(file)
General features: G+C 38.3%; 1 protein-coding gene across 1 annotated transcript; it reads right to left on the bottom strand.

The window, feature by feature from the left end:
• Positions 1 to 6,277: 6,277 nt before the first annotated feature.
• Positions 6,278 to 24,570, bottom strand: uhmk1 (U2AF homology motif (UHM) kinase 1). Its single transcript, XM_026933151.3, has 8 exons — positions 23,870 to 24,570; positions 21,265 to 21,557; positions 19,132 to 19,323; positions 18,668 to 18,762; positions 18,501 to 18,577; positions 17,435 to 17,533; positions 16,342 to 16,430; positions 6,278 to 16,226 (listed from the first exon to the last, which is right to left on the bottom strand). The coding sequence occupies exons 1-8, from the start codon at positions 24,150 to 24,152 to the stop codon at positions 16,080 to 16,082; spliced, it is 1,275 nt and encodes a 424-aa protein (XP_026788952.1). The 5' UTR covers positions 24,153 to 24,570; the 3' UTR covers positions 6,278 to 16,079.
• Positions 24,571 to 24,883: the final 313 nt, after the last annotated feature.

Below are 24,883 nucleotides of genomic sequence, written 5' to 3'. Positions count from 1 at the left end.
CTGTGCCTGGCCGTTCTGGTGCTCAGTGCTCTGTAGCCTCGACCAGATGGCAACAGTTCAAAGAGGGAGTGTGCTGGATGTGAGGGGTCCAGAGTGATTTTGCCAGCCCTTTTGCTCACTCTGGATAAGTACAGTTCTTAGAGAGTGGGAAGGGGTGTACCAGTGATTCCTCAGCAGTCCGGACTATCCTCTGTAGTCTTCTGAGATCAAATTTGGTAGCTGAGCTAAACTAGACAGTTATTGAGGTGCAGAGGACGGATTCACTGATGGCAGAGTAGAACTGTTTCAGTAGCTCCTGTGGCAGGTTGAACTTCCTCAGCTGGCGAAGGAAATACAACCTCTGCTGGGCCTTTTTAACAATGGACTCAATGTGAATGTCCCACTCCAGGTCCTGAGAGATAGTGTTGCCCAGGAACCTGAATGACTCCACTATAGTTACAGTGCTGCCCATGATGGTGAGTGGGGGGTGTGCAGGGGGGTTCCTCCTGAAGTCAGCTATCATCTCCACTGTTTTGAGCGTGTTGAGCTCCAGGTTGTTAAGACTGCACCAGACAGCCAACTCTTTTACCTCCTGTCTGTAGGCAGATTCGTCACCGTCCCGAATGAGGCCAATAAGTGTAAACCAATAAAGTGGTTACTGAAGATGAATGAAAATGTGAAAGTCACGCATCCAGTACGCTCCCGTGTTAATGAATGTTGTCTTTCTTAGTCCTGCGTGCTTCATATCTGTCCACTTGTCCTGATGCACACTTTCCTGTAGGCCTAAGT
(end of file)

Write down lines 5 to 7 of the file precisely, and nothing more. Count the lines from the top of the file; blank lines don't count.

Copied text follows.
• Positions 24,571 to 24,883: the final 313 nt, after the last annotated feature.

Below are 24,883 nucleotides of genomic sequence, written 5' to 3'. Positions count from 1 at the left end.
CTGTGCCTGGCCGTTCTGGTGCTCAGTGCTCTGTAGCCTCGACCAGATGGCAACAGTTCAAAGAGGGAGTGTGCTGGATGTGAGGGGTCCAGAGTGATTTTGCCAGCCCTTTTGCTCACTCTGGATAAGTACAGTTCTTAGAGAGTGGGAAGGGGTGTACCAGTGATTCCTCAGCAGTCCGGACTATCCTCTGTAGTCTTCTGAGATCAAATTTGGTAGCTGAGCTAAACTAGACAGTTATTGAGGTGCAGAGGACGGATTCACTGATGGCAGAGTAGAACTGTTTCAGTAGCTCCTGTGGCAGGTTGAACTTCCTCAGCTGGCGAAGGAAATACAACCTCTGCTGGGCCTTTTTAACAATGGACTCAATGTGAATGTCCCACTCCAGGTCCTGAGAGATAGTGTTGCCCAGGAACCTGAATGACTCCACTATAGTTACAGTGCTGCCCATGATGGTGAGTGGGGGGTGTGCAGGGGGGTTCCTCCTGAAGTCAGCTATCATCTCCACTGTTTTGAGCGTGTTGAGCTCCAGGTTGTTAAGACTGCACCAGACAGCCAACTCTTTTACCTCCTGTCTGTAGGCAGATTCGTCACCGTCCCGAATGAGGCCAATAAGTGTAAACCAATAAAGTGGTTACTGAAGATGAATGAAAATGTGAAAGTCACGCATCCAGTACGCTCCCGTGTTAATGAATGTTGTCTTTCTTAGTCCTGCGTGCTTCATATCTGTCCACTTGTCCTGATGCACACTTTCCTGTAGGCCTAAGT